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Tesla Autopilot vs Comma.ai Openpilot: Level 2 self-driving car comparison test
3:38 City driving
8:00 Driving into sun
10:11 Unmarked/faint lane lines
14:35 Interstate driving
21:10 Strong curves
23:32 Narrow lanes + street parkers
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When people see my Tesla Model 3 they usually ask “Does it really drive itself?" because people associate Teslas with self-driving & Autopilot which is an advanced driver assistance system. Autopilot is synonymous with Tesla, but other non-Tesla cars can also have their own advanced driver assistance system added. It’s called Openpilot, but how well does it stack up against the standards that Tesla Autopilot has set? Let’s find out.
Tesla Autopilot is assists the driver with safety & convenience features such as emergency braking, collision warning, and blind-spot monitoring. Autopilot enables the car to steer, accelerate, and brake automatically for other vehicles & pedestrians in its lane. As of November 2019 when we recorded these tests, Autopilot is included on all Tesla vehicles at no additional cost. However, I paid $5,000 for Enhanced Autopilot when I got my Model 3 in 2018 then $2,000 on Full Self Driving which provides some more advanced features such as automatic driving from highway on-ramp to off-ramp, overtaking slower cars, automatic lane changes, autopark, and summon which allows your Tesla to drive itself to your location in a parking lot.
https://comma.ai Openpilot is an open source driver assistance system by the startup company, Comma ai. It operates as a replacement for OEM Advanced driver-assistance systems & allows users to modify their existing car with increased computing power, enhanced sensors, and continuously-updated driver assistance features that improve with user-submitted data. Openpilot performs the functions of Adaptive Cruise Control, Automated Lane Centering, Forward Collision Warning, and Lane Departure Warning for a growing variety of vehicles. If your car is one of the 50 or so compatible vehicles, like Logan’s 2019 Corolla Hatchback, it costs about $1,000 to order the hardware called the EON Devkit which is like a glorified Android phone running dash cam software. Once you get the hardware install Openpilot on it then connect it to your car & you’re ready to go.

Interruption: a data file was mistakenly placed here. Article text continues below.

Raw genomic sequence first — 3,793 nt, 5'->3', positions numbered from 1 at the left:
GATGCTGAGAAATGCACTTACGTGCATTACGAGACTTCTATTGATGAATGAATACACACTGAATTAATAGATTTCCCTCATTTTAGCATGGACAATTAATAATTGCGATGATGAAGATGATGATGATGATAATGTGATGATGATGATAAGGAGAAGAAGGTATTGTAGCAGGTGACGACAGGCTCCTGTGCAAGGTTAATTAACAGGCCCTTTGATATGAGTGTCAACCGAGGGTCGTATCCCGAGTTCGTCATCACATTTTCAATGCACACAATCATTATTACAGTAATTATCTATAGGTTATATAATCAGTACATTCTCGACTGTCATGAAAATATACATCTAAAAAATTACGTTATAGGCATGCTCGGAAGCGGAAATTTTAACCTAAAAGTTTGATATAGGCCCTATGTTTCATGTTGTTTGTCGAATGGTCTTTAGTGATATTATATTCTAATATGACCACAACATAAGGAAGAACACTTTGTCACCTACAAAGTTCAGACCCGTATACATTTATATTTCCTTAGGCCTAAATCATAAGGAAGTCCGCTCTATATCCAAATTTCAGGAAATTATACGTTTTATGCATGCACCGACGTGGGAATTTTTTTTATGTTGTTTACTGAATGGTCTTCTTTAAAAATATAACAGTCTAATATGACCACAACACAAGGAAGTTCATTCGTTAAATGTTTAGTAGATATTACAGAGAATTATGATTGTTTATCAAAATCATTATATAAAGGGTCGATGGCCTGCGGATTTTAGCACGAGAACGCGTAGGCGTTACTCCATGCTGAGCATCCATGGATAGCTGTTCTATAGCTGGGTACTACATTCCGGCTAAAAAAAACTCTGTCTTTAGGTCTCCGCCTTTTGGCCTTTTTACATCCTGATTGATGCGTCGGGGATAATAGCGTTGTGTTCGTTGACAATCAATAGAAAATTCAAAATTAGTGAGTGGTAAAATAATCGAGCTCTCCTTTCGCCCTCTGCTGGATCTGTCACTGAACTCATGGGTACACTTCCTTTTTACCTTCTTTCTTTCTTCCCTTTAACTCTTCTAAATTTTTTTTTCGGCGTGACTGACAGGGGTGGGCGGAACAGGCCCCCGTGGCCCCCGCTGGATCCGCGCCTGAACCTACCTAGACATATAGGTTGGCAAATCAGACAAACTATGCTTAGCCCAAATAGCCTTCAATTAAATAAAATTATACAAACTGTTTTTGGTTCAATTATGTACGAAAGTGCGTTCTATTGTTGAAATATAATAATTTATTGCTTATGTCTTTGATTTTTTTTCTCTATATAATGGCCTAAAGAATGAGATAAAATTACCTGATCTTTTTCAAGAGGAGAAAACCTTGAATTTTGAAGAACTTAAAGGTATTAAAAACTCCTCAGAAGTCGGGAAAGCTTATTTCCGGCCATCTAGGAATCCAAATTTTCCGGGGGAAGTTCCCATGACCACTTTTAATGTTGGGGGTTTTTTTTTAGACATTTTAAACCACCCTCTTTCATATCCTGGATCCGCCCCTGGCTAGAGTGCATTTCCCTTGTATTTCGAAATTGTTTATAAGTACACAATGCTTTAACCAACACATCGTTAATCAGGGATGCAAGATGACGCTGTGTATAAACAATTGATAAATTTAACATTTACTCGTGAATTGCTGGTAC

Both are Level 2 Partial Automation meaning the vehicle can control steering, accelerating, and braking, but ultimately a human sits in the driver seat and is responsible for monitoring the driving environment and must be ready to take over at any time. Both systems receive free software updates that constantly improve existing features + adding new features. During the time of our tests (Nov 2019) OpenPilot was on version 0.6.6 and Tesla was on version 2019.36.2.1. Both are constantly improving their own systems by tracking all users' driving data for machine learning.
Openpilot uses an interior facing camera for eye & head tracking to verify driver attention meaning it does not require a hand on the steering wheel but instead will alert if the driver isn’t looking forward. Autopilot does not use facial recognition but instead requires a hand on the wheel and will alert if it doesn’t detect a hand on the wheel. Openpilot disengages on acceleration or braking; it does not disengage if the driver turns the wheel. Autopilot disengages on steering or braking but not acceleration. Openpilot is labeled as alpha software while #Tesla is in beta. OpenPilot currently does not have a maximum speed limit and does not use speed limit signs or map information for anything. #Autopilot has no speed limit on interstates but will limit your speed to 5-10mph over the speed limit on roads with limits of 55mph or under. #Openpilot is open source software so there are some slight differences in how it operates between different vehicle makes & models. Everything we reference in this video is how it operates specifically on a 2019 Toyota Corolla Hatchback.
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